Drawing on Milne (1996) we argue that approaching the ? eld of sustainable strategic management from this process perspective increases the understanding of the power of management accounting systems in meeting the increasing complexity of global problems and contributing to the sustainability strategy formulation process. Our research re? ects the general lack of clear understanding of managers’ key arguments or business logic for adopting sustainability strategies (Salzmann et al. 2005). We propose that better understanding of the links between the two kinds of systems and their contribution to making a genuine sustainability strategy could enable organizations to move away from sustainability accounting systems operated in parallel to the ‘regular’ management control and often built in response to external legal and societal pressures (Zadek, 2004) to more integrated and dynamic uses of control systems which support the development of new business opportunities. . 3. Dimensions of integration In order to clarify the processes whereby MCSs and SCSs can be integrated, this paper conceptualizes integration as a “socio-technical” process (Emery and Trist, 1969) that is, a “thick” interface between both types of system that encompasses organizational, cognitive, and technical dimensions. Technical Integration refers to the necessity of considering single practices of sustainability control within a broader system of management control. It is de? ed here as the integration of regular MCSs with activities and systems that can be described as internal sustainability management control but are dealt with outside the management control function of organizations. Despite the presentation of two parallel worlds, the descriptions of MCSs and SCSs (Table 1) reveal potential for methodological integration. However, in practice, these accounting systems, developed and used for managing and reporting sustainability impacts, vary in the way they are integrated into ‘regular’ MCSs (Adams and Frost, 2008).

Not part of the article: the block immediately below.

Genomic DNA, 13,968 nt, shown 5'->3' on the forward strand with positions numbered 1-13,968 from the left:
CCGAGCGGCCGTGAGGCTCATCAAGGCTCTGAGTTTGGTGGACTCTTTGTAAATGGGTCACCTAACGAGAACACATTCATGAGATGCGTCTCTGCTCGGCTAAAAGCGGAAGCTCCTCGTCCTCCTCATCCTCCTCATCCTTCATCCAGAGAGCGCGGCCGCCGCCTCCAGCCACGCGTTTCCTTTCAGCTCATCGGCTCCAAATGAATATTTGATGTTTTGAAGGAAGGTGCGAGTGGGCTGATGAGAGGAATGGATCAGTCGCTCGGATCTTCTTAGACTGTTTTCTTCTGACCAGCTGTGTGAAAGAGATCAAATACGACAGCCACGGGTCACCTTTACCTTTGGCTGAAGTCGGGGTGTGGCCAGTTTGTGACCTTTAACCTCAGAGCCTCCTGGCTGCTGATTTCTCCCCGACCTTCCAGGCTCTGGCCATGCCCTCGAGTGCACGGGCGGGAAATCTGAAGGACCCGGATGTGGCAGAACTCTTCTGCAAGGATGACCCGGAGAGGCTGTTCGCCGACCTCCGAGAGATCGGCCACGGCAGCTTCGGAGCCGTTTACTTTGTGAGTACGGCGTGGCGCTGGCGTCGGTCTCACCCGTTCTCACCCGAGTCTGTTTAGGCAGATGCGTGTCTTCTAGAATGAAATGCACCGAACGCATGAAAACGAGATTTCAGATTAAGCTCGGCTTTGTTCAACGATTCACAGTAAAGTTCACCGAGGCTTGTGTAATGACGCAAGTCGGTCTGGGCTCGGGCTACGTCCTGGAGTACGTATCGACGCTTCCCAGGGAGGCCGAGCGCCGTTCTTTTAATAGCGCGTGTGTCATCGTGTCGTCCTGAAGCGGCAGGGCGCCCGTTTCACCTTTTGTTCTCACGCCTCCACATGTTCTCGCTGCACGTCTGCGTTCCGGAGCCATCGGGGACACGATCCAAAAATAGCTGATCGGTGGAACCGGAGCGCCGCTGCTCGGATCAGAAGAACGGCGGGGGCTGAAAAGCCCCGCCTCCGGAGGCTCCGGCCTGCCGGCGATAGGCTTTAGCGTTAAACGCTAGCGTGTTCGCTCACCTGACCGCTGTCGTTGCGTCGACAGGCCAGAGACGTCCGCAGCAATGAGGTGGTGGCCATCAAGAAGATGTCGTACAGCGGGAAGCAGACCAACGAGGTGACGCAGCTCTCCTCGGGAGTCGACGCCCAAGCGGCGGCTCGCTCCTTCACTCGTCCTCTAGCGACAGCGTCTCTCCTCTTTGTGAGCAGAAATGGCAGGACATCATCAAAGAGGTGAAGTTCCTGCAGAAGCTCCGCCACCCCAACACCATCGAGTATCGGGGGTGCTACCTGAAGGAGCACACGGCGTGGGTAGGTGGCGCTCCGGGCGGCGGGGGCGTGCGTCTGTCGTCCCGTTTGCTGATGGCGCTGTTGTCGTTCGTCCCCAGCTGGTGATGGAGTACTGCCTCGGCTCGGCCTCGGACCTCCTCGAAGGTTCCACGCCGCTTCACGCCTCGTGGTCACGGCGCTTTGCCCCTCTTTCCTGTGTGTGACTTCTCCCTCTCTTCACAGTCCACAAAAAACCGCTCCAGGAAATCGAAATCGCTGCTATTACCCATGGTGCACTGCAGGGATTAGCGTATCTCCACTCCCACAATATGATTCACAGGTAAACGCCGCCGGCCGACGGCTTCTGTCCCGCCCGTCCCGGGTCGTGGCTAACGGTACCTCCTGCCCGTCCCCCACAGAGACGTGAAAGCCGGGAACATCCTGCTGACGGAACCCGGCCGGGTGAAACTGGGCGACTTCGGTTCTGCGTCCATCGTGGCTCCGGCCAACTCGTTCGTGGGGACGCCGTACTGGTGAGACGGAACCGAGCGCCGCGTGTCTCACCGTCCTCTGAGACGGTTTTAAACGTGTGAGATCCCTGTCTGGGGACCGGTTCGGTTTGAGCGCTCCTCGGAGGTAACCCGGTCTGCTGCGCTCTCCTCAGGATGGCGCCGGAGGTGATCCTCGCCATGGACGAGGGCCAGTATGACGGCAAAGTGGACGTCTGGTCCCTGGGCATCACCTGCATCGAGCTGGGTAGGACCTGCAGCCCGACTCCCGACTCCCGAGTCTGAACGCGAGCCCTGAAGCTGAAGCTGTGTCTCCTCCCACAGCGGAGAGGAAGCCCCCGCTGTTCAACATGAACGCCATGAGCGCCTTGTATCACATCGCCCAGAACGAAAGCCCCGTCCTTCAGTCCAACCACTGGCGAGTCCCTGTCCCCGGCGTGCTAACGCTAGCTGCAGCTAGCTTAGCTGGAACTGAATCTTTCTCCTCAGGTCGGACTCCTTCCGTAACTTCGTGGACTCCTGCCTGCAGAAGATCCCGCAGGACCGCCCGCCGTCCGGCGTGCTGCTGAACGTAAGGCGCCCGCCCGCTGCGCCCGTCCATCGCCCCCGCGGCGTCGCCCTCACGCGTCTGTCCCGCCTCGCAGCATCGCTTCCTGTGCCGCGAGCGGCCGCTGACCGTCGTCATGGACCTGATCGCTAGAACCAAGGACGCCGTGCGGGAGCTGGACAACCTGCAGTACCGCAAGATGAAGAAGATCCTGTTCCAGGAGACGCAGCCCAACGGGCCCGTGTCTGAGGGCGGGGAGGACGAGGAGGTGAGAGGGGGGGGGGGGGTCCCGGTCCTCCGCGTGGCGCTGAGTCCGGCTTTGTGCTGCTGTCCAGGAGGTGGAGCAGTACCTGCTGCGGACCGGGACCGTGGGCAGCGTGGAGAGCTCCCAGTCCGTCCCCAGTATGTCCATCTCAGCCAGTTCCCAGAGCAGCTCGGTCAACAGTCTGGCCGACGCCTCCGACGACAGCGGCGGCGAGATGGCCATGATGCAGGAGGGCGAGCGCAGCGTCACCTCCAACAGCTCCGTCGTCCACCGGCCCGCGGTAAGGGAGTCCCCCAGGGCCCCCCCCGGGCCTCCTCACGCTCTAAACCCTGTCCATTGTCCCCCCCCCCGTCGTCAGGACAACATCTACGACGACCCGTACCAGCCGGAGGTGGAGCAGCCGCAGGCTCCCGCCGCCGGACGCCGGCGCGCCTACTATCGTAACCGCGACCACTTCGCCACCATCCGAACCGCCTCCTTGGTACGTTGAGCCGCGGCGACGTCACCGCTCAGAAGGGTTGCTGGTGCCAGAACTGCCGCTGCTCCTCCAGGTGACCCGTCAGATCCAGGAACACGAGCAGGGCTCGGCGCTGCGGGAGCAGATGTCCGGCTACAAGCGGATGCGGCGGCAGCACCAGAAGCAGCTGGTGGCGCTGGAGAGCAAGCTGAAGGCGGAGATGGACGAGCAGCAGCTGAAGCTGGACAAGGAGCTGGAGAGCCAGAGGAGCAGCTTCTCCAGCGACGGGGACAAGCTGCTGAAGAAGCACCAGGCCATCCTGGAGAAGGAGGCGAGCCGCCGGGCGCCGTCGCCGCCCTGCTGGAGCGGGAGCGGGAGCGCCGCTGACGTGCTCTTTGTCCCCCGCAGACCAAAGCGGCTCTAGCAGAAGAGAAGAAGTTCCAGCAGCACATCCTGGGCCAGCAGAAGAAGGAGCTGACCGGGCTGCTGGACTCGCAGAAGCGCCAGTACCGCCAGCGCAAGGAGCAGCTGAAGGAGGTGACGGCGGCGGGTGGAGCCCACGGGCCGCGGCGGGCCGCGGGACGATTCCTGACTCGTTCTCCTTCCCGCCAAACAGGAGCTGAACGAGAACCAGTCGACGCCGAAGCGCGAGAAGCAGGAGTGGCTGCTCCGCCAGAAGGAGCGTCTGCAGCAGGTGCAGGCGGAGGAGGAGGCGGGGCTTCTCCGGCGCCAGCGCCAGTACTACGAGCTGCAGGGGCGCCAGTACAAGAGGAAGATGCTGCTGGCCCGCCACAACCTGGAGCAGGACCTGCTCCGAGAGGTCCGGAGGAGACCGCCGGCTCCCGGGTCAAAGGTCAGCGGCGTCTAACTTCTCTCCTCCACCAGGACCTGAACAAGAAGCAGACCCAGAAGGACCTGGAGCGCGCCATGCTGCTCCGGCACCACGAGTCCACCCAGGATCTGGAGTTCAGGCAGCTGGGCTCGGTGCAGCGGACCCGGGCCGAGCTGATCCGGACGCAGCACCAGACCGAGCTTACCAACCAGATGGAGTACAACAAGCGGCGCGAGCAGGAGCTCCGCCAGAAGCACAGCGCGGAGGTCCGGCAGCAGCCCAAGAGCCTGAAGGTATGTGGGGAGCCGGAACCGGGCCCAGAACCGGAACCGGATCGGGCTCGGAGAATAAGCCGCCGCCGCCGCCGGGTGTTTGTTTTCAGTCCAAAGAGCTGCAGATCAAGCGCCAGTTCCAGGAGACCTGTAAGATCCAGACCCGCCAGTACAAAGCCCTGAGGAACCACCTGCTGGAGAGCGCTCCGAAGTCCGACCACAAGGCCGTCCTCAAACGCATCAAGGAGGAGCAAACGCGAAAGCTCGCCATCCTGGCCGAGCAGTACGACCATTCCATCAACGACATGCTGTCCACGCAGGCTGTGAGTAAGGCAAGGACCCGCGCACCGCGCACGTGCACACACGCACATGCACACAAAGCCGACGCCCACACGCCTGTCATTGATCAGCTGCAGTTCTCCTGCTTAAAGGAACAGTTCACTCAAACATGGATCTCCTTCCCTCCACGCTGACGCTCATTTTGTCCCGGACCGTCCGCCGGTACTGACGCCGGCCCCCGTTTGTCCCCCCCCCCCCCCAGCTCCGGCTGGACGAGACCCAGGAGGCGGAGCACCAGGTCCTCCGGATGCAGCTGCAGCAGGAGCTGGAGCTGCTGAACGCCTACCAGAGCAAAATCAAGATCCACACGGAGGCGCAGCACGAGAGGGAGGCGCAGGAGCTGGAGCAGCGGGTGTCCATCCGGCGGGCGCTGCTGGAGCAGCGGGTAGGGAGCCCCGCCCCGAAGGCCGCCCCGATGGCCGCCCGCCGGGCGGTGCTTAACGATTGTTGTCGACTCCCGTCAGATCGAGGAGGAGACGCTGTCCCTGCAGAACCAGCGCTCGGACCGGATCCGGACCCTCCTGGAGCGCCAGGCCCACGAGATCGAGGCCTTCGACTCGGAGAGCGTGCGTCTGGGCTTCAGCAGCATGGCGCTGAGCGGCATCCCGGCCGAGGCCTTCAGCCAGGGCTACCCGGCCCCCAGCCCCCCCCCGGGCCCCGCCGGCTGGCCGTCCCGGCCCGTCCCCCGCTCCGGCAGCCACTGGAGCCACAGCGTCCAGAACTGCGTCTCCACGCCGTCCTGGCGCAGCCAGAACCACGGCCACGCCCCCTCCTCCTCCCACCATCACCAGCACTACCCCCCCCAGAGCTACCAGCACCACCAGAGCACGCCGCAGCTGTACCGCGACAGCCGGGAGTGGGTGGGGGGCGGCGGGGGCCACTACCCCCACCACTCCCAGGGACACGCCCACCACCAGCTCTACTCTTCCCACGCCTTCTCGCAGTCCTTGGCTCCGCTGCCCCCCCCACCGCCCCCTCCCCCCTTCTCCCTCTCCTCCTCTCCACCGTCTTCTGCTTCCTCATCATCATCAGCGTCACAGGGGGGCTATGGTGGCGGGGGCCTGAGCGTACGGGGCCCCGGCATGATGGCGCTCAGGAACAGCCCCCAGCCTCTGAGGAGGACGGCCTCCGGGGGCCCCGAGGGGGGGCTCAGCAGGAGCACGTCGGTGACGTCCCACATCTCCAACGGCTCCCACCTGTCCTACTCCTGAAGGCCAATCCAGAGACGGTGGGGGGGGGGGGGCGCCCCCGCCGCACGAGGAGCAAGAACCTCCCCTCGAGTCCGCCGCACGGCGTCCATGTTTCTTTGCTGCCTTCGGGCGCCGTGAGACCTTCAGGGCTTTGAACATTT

When SCSs are run in parallel to traditional MCSs in practice, organizational decision-making is likely not be based on the broadest possible foundation of economic, ecological and social data available in the organization (Burritt and Schaltegger, 2010). Therefore, technical integration involves methodological links between the two encompassing types of systems, such as the presence of a common calculability infrastructure to gather information for both systems.
Organizational integration refers to the organizational dimensions that may or may not underlie MCSs and SCSs and point to actors’ practices in relation to both types of control systems. Rather than seeing regular and sustainability management control just as something organizations have, we argue that integrating sustainability into management control and strategy should also be approached as something people do, in line with recent calls for a practice perspective in management control and strategy (Ahrens and Chapman, 2007; Heidmann et al. 2008; Johnson et al. , 2007; Whittington, 1996, 2007). By de? ning actors’ roles and organizations’ formal structure in ways that facilitate the socialization of management accountants to become specialists of sustainability reporting and control and that enhance the ?nancial accounting skills of sustainability managers, organizations can reach a form of systemic integration, irrespective of the level of systems’ technical integration. We therefore argue that integration should also be approached through the ‘social practice’ lens.